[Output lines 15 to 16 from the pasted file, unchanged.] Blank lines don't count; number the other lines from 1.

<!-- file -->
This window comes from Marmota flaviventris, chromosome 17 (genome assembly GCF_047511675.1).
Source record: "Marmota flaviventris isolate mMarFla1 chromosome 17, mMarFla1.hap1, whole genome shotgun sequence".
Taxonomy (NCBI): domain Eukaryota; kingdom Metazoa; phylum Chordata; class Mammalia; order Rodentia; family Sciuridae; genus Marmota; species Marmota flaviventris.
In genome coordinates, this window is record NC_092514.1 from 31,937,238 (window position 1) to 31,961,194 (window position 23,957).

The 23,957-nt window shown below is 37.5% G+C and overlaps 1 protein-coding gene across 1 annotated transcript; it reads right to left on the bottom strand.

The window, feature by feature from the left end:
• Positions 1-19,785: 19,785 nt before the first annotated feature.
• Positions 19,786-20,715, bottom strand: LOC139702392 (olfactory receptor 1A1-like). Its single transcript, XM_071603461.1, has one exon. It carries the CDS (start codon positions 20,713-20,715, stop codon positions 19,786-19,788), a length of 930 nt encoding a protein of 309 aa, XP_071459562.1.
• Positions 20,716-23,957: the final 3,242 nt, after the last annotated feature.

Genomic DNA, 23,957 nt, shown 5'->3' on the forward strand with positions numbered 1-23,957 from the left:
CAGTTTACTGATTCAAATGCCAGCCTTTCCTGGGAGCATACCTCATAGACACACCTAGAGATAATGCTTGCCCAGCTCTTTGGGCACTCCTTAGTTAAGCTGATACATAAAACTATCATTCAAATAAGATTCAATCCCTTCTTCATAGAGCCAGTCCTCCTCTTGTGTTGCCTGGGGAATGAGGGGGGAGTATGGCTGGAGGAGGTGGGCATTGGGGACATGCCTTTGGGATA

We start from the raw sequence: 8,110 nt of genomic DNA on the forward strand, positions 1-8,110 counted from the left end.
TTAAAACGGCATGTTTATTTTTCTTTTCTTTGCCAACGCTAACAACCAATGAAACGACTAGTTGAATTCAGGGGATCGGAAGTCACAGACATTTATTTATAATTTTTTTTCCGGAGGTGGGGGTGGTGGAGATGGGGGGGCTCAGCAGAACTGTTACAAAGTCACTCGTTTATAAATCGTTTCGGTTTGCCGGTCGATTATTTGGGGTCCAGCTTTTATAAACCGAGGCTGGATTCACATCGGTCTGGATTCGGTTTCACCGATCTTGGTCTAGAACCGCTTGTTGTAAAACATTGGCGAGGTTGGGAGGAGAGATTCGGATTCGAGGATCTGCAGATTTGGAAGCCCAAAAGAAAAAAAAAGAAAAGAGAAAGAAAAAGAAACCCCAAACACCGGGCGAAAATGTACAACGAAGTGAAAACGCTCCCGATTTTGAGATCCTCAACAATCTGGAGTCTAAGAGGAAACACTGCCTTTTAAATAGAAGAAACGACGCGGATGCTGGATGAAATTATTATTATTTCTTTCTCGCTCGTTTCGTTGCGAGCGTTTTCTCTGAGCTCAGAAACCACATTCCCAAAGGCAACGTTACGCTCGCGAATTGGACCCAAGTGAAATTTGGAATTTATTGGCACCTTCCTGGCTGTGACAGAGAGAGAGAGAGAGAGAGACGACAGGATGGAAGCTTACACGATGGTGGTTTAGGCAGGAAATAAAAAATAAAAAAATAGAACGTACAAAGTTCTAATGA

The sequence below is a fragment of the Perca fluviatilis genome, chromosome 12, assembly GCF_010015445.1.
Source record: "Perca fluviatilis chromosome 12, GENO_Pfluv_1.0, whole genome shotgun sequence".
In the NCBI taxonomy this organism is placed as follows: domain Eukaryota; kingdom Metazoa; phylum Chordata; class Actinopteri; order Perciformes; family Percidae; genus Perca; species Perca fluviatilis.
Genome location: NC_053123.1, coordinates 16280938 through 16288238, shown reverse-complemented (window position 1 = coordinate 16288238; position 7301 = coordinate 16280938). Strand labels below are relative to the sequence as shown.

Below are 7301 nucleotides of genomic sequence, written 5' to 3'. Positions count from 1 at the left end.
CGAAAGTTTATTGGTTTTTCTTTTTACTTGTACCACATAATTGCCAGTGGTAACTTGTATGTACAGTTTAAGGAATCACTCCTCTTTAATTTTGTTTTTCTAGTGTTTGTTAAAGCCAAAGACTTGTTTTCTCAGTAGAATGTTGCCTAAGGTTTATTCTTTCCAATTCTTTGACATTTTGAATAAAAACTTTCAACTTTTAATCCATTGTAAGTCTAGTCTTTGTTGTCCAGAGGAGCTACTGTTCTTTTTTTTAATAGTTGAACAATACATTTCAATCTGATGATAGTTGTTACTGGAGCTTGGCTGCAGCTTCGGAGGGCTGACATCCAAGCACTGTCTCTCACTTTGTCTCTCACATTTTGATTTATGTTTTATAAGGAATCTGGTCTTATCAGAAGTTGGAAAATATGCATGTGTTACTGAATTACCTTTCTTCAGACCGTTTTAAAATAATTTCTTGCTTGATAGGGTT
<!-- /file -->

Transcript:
Source record: "Perca fluviatilis chromosome 12, GENO_Pfluv_1.0, whole genome shotgun sequence".
In the NCBI taxonomy this organism is placed as follows: domain Eukaryota; kingdom Metazoa; phylum Chordata; class Actinopteri; order Perciformes; family Percidae; genus Perca; species Perca fluviatilis.